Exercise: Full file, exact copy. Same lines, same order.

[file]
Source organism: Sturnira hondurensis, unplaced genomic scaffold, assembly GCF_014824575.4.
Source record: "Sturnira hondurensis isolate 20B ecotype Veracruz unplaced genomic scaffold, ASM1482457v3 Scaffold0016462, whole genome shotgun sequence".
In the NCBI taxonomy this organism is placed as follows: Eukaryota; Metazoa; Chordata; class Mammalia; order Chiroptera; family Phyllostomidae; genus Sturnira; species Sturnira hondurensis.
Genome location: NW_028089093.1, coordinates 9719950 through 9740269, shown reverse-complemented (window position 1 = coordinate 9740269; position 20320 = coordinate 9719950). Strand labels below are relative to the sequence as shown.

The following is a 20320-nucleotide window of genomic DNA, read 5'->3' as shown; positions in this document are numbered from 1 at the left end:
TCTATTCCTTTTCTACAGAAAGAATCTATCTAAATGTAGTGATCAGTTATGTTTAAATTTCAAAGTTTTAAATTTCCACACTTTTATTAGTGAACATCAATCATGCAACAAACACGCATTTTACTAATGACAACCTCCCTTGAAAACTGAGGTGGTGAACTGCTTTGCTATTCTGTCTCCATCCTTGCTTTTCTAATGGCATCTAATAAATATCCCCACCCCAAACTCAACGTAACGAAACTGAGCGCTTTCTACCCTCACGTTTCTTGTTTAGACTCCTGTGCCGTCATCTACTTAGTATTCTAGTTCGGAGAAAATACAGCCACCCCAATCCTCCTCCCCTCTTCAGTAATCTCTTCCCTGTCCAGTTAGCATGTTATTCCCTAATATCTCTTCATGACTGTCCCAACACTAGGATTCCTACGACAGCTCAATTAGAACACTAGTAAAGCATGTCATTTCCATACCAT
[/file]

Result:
Source organism: Sturnira hondurensis, unplaced genomic scaffold, assembly GCF_014824575.4.
Source record: "Sturnira hondurensis isolate 20B ecotype Veracruz unplaced genomic scaffold, ASM1482457v3 Scaffold0016462, whole genome shotgun sequence".
In the NCBI taxonomy this organism is placed as follows: Eukaryota; Metazoa; Chordata; class Mammalia; order Chiroptera; family Phyllostomidae; genus Sturnira; species Sturnira hondurensis.
Genome location: NW_028089093.1, coordinates 9719950 through 9740269, shown reverse-complemented (window position 1 = coordinate 9740269; position 20320 = coordinate 9719950). Strand labels below are relative to the sequence as shown.

The following is a 20320-nucleotide window of genomic DNA, read 5'->3' as shown; positions in this document are numbered from 1 at the left end:
TCTATTCCTTTTCTACAGAAAGAATCTATCTAAATGTAGTGATCAGTTATGTTTAAATTTCAAAGTTTTAAATTTCCACACTTTTATTAGTGAACATCAATCATGCAACAAACACGCATTTTACTAATGACAACCTCCCTTGAAAACTGAGGTGGTGAACTGCTTTGCTATTCTGTCTCCATCCTTGCTTTTCTAATGGCATCTAATAAATATCCCCACCCCAAACTCAACGTAACGAAACTGAGCGCTTTCTACCCTCACGTTTCTTGTTTAGACTCCTGTGCCGTCATCTACTTAGTATTCTAGTTCGGAGAAAATACAGCCACCCCAATCCTCCTCCCCTCTTCAGTAATCTCTTCCCTGTCCAGTTAGCATGTTATTCCCTAATATCTCTTCATGACTGTCCCAACACTAGGATTCCTACGACAGCTCAATTAGAACACTAGTAAAGCATGTCATTTCCATACCAT